This past week, I visited New York City to present “Erasure of Transgender Youth in the Sex Trade” at an NYU Law symposium on transgender law. While I was there, I went to Occupy Wall Street and spoke with people at Queering OWS table, who showed me a draft copy of “radical language road guide” for other OWS participants to understand queer and trans terminologies. Many of the definitions were problematic, so I promised to write what I think should be changed. Below is what I thought the “language road guide” should consider.
I live in Oregon, but visited NYC this past week to give a presentation at NYU symposium on transgender law. While in NYC, I was able to come to OWS and spoke with someone about the problems with the draft version of “Radical Language Road Guide.” I agreed to write my recommendations to make the guide better, so here it is.
People often get hang up on understanding terminologies to avoid appearing offensive to people, like when a white person gets obsessed about whether to call someone Black or African American or something else. But the important part should be to respect how someone identifies, and actively engage in resistance to systems of oppressions, rather than simply learning how to appear “sensitive.” It would not be a “radical” guide if it doesn’t stress that. I think respecting each person’s self-defined ways of identifying and expressing themselves is more than just recognizing fluidity.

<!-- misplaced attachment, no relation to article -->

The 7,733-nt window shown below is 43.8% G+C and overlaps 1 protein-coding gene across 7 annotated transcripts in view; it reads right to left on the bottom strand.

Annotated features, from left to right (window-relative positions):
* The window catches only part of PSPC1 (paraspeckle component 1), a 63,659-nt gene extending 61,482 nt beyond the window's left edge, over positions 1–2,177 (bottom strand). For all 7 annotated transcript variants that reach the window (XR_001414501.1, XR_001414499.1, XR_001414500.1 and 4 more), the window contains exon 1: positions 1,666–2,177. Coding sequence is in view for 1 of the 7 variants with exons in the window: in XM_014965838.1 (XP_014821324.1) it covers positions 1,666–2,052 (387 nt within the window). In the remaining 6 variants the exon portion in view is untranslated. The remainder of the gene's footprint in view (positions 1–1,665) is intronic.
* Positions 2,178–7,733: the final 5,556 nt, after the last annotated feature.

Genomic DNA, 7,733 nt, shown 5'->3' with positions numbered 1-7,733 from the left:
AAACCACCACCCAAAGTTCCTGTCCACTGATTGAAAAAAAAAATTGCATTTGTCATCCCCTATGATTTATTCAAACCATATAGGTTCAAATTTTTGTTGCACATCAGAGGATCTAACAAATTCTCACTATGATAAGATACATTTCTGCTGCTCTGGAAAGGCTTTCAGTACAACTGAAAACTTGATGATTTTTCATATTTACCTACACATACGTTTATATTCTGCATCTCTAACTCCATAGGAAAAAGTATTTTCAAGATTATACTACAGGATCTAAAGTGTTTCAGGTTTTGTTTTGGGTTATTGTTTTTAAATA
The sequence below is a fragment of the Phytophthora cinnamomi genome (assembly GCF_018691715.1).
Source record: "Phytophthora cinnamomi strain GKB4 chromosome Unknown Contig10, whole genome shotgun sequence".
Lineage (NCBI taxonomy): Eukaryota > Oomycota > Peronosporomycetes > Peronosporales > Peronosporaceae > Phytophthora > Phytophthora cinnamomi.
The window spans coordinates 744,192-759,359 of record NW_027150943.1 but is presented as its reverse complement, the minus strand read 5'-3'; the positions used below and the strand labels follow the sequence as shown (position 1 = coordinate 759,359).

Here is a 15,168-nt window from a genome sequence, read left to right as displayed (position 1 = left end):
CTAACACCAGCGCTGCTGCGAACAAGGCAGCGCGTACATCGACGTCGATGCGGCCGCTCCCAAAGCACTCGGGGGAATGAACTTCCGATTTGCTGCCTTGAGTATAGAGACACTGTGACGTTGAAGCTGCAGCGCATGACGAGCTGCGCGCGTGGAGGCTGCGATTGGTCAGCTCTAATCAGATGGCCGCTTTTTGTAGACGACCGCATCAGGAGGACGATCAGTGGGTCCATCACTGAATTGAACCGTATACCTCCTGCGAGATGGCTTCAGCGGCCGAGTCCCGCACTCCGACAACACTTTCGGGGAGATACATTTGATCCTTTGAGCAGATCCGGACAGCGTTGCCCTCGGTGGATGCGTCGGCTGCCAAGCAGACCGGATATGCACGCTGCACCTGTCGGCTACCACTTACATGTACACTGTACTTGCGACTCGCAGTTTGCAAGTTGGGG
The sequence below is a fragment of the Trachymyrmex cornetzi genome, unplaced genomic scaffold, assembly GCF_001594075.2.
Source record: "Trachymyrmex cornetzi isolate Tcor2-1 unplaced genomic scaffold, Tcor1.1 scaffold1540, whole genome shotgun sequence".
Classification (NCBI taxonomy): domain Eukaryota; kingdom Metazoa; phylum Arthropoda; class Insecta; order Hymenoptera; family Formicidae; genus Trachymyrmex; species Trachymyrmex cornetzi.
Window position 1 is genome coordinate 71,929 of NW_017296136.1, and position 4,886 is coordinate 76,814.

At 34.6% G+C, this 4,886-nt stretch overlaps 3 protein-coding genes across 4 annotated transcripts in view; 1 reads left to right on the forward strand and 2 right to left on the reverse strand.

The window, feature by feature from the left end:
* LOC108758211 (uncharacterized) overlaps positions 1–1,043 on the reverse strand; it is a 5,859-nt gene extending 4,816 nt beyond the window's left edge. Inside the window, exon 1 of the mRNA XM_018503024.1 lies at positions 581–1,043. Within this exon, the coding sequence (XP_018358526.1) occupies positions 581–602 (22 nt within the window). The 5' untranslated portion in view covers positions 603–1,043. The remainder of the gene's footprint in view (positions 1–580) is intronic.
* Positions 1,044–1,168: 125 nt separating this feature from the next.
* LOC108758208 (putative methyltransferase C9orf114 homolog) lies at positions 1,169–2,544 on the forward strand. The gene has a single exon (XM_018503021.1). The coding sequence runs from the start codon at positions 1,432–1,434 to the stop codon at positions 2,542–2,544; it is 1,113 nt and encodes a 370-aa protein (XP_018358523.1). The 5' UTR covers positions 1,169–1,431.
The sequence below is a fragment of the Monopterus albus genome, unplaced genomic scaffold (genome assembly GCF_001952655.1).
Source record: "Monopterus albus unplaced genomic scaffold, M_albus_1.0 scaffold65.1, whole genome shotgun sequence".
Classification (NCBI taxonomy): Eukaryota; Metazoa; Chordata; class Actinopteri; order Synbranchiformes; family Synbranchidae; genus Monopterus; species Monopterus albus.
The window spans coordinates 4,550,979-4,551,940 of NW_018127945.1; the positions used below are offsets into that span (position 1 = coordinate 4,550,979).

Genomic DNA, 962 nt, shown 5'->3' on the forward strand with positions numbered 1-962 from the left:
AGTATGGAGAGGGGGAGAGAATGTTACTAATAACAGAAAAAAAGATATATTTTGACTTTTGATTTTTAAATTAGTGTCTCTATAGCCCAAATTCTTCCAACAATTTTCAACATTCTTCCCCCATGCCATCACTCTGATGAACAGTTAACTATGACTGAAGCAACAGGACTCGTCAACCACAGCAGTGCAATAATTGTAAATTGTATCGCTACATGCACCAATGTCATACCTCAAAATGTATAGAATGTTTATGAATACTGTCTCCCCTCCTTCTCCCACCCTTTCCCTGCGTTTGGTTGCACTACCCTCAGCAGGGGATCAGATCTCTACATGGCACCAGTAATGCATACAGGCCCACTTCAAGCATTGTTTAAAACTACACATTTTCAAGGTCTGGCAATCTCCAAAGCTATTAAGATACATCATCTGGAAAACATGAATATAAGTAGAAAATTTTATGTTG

Now to the specific term…
AVEN (Asexual Visibility and Education Network) defines an asexual as “someone who does not experience sexual attraction.” It is wrong to define it as a matter of (lack of) expression of sexuality or sexual preference.
Similar to “transgendered,” the acted-upon construction should be avoided. “Cisgender” is preferable. Also, this definition may not be clear to many folks, so I suggest adding that it means someone who is not transgender.
The definition (“an individual who doesn’t qualify or conform to any gender identity”) is wrong, because someone who clearly identify with and conform to a third gender would be considered “gender non-conforming” from the perspective of gender binary. Perhaps you meant to say “an individual who doesn’t qualify or conform to male and female gender roles and identities.”